Thursday, June 28, 2012

To Have and to Want

In its reflection upon what is "in each case mine", philosophy helps us to appropriate what we already have. It is always already ours, we might say, but we need to make it our own. This entity that is ours to begin with but yet in need of our appropriation is called existence, i.e., Dasein. Here, then, is one sense we can give to Heidegger's "event of appropriation" (Ereignis), i.e., the experience of making the world one's own. (Which, as I have said before, amounts to doing one's own thing.) Philosophy is interested in how we appropriate our existence.

Poetry has a complementary mission. It cultivates inspiration not existence (duende not Dasein) and its theme is therefore not what I have, i.e., what is mine, but who I am or, more accurately, who I may become. If there is something tautological, unnecessary, or even wholly futile, about appropriating something you already own, i.e., taking ownership of your property, then in poetry a different kind of futility rules. Here, we must renounce (or disown) something we will always lack, i.e., we must refuse something we will never have.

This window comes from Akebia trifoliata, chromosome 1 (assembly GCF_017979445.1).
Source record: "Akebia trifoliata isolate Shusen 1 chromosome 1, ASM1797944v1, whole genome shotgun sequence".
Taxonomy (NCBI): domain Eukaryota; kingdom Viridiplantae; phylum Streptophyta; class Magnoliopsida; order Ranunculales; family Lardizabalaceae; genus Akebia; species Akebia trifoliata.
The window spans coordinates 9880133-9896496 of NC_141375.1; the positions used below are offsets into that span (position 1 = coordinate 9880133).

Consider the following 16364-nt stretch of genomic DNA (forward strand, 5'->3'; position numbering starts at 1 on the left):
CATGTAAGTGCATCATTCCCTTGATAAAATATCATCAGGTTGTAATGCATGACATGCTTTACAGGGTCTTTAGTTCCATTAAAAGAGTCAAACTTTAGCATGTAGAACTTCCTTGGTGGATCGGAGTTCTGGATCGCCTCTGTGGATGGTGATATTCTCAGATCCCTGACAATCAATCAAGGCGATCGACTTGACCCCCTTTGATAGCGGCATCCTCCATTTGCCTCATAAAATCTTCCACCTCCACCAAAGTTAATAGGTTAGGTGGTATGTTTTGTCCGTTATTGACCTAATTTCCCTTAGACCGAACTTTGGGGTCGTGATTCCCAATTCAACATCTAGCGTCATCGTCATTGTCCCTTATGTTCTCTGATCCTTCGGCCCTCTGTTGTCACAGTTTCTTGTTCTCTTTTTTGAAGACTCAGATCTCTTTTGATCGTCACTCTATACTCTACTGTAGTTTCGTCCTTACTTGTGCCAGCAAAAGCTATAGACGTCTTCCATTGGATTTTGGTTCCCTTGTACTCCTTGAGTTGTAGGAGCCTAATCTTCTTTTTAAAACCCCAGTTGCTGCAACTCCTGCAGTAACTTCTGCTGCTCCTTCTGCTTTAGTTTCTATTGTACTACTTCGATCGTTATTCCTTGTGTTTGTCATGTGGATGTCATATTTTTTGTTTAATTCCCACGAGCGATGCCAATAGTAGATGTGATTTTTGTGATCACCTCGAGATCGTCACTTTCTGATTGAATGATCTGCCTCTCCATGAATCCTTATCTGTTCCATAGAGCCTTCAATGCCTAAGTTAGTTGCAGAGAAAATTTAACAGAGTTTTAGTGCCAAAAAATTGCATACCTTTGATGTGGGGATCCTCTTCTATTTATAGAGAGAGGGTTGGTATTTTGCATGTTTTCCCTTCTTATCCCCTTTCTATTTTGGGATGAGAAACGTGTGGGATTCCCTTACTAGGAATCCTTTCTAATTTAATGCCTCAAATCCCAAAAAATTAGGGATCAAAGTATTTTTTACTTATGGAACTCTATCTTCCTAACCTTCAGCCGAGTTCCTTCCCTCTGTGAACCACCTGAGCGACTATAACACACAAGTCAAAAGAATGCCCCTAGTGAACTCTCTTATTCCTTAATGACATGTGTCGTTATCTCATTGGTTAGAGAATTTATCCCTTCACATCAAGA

Philosophy always seeks the occasion for the event of appropriation, the moment when we can make things our own, take what is given. Poetry, by contrast, is the recusal of ownership—it acknowledges the duende as the true owner (the dueño). The poet gives himself to what he is taken with. The mind of a philosopher-poet is therefore a strange place ... in a strange time. It finds its composure at the very point where its clarity about what is mine is balanced against the intensity of who I want to become.

It is not altogether wrong to interpret "want" here as "need" or "lack", but the poetic recusal is precisely the act of doing without that which I do not have, so that I may become that which I am destined to be.

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